When I went outside, I found my father. He had been shot in the head but was still alive! I hurried to my brother’s house, which was about 15 minutes away, only to learn that another woman and her son had also been killed. How shocked I was to learn that the killer was my 17-year-old nephew, who was not one of Jehovah’s Witnesses and was mentally ill! He had fled the area. The largest manhunt in the history of Costa Rica was on.

The story made national news. After seven days, the police found the killer, who was armed with a large knife and a .22 caliber pistol that someone had sold to him despite knowing that he was mentally and emotionally disturbed. My nephew was shot and killed as he was being apprehended.

During the manhunt, many advised me to flee from the area for fear that my nephew might return to harm me. I prayed about it because I felt that I needed to be with the surviving members of my family and with those in the congregation. So I stayed.

Beset by One Tragedy After Another

Sadly, Father lived for only one year. The next year, my sister, a faithful servant of Jehovah God, was murdered in a separate, unrelated incident. Again, all my relatives were shocked to lose another family member. Words cannot describe the feelings of loss and sadness that we and our friends experienced. Throughout the ordeal, I relied heavily on Jehovah and continually begged him for strength.

In 1985, I attended a three-day training class for Christian elders in the capital city, San José. At the end of the class, I felt spiritually uplifted. Early Monday morning, I left to take the bus home. As I was walking to the bus terminal, I was attacked by thugs, who choked and robbed me. It all happened so fast that I was not able to see their faces. This has left me unable to communicate in the customary Costa Rican manner. Here in the province of Guanacaste, men yell or shout as they meet and greet one another or just to make their presence known. I had been good at shouting, but after the attack, I could no longer do so.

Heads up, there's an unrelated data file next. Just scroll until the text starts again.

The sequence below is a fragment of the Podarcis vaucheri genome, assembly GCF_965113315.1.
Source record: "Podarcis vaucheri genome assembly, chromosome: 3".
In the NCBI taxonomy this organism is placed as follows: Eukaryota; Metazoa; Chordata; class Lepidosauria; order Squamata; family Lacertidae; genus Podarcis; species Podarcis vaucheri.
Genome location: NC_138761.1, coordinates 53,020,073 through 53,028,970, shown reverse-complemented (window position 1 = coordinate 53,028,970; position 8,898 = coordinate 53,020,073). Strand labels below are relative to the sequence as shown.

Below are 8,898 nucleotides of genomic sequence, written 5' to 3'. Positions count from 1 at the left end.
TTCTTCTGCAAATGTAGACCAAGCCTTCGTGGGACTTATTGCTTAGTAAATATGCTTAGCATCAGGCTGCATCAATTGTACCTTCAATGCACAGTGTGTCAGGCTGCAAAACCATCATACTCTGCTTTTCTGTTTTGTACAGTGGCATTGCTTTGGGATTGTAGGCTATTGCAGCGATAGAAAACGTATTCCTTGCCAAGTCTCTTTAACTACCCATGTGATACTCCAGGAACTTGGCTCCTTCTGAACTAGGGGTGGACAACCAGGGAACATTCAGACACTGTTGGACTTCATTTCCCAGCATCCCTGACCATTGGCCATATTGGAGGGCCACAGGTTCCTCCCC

In 1979, I married Celia, a fellow Witness from a neighboring congregation. Celia loved the Bible. We read and studied the Bible together every day. Sadly, I lost her to cancer in July 2001. At times, I feel lonely, but the hope of the resurrection strengthens me.​—John 5:28, 29.

Joyful Despite Trials

Though I may have experienced more tragic events in my life than many people have, I view these trials as opportunities to prove my faith and loyalty before Jehovah. (James 1:13) To help me maintain a balanced view of my experiences, I keep reminding myself that “time and unforeseen occurrence” befall us all. (Ecclesiastes 9:11) I also remember that these are “critical times hard to deal with,” for people are fierce, violent, and without self-control. (2 Timothy 3:1-5) I bear in mind, too, the example of Job. In spite of all his suffering ​—losing his family, health, and livelihood—​Job steadfastly said: “Let the name of Jehovah continue to be blessed.” And Jehovah richly rewarded Job for his integrity. (Job 1:13-22; 42:12-15) All these thoughts from the Bible help me to remain joyful despite my many trials.

Jehovah has always helped me to continue putting him first in my life. Reading the Bible daily is a source of great comfort and has given me the strength to endure. By turning to Jehovah in prayer, I am able to enjoy “the peace of God that excels all thought.” (Philippians 4:6, 7) This brings me peace of mind. Attending and participating in Christian meetings likewise is faith-strengthening for me.​—Hebrews 10:24, 25.

Though advanced in years, I am grateful to Jehovah that I still have the strength to work with my fellow Christians, to study the Bible with others, and to share in the ministry. Serving others in these ways gives me the power to cope with despair. From the bottom of my heart, I am truly grateful to Jehovah despite the many tragedies in my life. *


^ par. 26 Two years after submitting the above account, Enrique Caravaca Acosta passed away at the age of 90.

[Blurb on page 20]

Reading the Bible daily is a source of great comfort and has given me the strength to endure

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My early effort to give a Bible talk

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In the field ministry in my younger years